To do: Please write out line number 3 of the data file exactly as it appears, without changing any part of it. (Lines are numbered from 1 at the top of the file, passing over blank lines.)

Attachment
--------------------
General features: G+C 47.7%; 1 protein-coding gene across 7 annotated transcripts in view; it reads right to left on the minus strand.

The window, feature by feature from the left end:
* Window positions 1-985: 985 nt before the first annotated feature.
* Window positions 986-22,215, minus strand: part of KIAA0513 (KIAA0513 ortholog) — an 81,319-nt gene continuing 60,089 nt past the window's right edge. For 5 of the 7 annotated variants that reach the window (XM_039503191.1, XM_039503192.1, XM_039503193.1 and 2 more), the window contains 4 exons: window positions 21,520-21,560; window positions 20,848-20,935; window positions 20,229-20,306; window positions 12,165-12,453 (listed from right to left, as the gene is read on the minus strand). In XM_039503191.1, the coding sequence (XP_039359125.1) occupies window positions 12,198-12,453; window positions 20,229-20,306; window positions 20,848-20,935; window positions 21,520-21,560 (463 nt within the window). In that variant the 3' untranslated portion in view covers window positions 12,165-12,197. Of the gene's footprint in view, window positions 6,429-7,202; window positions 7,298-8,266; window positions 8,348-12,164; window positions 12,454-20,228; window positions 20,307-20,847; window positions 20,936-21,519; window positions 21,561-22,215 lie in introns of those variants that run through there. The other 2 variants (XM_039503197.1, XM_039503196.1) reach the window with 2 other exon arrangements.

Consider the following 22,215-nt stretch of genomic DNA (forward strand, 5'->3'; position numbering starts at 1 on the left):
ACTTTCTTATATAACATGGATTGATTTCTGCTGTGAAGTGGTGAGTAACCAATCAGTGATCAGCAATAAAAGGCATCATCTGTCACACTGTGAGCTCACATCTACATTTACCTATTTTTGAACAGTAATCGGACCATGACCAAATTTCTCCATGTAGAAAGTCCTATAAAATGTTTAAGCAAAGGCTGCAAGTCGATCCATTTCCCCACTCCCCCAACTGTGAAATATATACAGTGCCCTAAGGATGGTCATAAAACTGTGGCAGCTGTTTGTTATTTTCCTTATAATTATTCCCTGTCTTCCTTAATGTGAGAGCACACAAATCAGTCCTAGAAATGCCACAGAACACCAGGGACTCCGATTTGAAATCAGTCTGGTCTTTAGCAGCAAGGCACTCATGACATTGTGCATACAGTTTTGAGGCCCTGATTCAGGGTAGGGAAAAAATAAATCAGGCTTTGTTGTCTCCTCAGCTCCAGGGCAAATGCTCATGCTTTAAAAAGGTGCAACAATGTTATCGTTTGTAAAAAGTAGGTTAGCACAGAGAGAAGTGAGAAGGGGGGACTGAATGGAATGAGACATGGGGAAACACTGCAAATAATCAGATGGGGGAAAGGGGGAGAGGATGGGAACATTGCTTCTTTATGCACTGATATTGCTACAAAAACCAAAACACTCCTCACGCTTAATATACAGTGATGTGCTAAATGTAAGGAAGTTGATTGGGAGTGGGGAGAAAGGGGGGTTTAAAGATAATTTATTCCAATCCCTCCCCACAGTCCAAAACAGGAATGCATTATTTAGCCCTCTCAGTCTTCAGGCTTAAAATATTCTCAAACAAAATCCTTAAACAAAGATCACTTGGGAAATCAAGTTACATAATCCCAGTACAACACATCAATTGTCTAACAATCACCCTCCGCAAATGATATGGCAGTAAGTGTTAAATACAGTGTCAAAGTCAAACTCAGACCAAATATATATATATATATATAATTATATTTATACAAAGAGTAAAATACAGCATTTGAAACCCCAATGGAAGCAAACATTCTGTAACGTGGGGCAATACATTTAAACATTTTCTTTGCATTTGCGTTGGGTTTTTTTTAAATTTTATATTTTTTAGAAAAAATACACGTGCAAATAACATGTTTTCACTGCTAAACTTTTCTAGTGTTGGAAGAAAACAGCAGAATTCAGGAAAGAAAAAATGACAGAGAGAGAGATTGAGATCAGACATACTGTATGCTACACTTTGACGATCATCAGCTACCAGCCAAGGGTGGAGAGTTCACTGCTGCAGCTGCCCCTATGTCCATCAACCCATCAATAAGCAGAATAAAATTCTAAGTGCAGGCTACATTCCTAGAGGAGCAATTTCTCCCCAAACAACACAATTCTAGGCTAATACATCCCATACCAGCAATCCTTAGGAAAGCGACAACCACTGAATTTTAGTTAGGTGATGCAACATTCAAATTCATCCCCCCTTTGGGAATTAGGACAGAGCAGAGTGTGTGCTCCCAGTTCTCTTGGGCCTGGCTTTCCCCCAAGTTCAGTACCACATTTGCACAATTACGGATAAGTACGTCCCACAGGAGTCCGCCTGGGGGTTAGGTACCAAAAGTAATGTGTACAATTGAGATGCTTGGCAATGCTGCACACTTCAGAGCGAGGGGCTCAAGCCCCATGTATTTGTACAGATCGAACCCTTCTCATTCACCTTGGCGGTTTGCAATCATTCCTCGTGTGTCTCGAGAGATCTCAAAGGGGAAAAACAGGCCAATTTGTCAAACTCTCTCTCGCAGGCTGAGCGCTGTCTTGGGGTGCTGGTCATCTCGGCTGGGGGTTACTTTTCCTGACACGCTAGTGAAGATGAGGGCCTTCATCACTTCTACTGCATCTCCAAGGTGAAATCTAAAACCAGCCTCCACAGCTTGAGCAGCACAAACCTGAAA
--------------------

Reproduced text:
* Window positions 1-985: 985 nt before the first annotated feature.